Olympus Has Fallen’s surprise success compared to similar presidential siege film White House Down is why we’ve got a sequel three years later. This time terrorists attack the state funeral of the British Prime Minister in London, and Gerard Butler’s Secret Service bodyguard has to protect President Asher (Aaron Eckhart) once more, before he’s executed live for propaganda purposes. You also get a bit more Morgan Freeman, who’s always a joy to watch delivering dialogue, even if his role consists of sitting down in a control room and occasionally looking worried. That makes him about the most entertaining thing in this grim action flick.
It’s not that London Has Fallen is hugely different from the original, just that its worst elements have been amplified. The most grating thing is how these films think they’re telling a moving story of characters who are essentially family men struggling for freedom in an ever dangerous world. It’s why we have a flash-cut to Angela Bassett crying in slow-motion as her helicopter crashes, desperately trying to wring emotion from a moment that has none. The same extends to the completely extraneous opening set in Pakistan, an ostensible villainous set-up which is re-covered by exposition later on anyway. It’s only there to provide a bookends for the film’s very self-righteous messaging, which pays less-than-lip service to awareness of issues regarding American foreign intervention before proceeding to say “Don’t worry, we’re the good guys and we’ll get it right next time!”
The action itself is poor. Babak Najafi assumes directing duties from Antoine Fuqua, and the audacity of London‘s set-pieces amounts to things suddenly blowing up, with a coordinated take-out of several world leaders that relies on questionable CGI (another holdover from Olympus). Apart from some reasonable bullets and brawn fight sequences involving Butler thoroughly knifing terrorists, it too often defaults to video game direction. And you may call this a patriotic complaint, but the London setting really is pointless. Beyond the aforementioned digital explosions bit and a Tube station fight, the film could be set anywhere else in the world without noticeable difference.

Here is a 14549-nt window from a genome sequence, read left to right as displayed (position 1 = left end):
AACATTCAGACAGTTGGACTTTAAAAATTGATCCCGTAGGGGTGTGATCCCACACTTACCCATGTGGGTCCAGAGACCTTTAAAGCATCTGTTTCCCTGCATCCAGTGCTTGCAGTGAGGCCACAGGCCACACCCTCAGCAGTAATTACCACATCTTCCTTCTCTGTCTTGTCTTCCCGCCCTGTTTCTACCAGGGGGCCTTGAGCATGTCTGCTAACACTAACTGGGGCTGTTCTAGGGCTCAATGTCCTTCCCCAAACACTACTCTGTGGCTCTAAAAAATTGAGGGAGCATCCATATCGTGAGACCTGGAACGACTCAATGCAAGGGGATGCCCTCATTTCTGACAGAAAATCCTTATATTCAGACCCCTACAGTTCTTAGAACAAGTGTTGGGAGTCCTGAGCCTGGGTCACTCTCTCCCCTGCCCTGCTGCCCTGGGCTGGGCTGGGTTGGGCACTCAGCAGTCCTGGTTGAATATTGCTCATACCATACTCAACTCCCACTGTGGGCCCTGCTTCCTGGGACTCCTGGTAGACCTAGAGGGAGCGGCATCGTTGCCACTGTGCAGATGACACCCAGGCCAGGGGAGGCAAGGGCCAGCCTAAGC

Particularly egregious is the film’s extensive archive footage use (you’ll swear you’ll see traffic going backwards in one establishing shot), featuring Londoners casually walking the street even as Central London falls into confusion and terror. Next to the CGI, and the knowledge that this one was mostly shot in Bulgaria, it gives London Has Fallen the inevitable whiff of cheapness. Cheap enough that another major city will be felled in a future instalment? We shall see, but let’s hope the falling is all done now.
Jordan Adcock | @jordanreview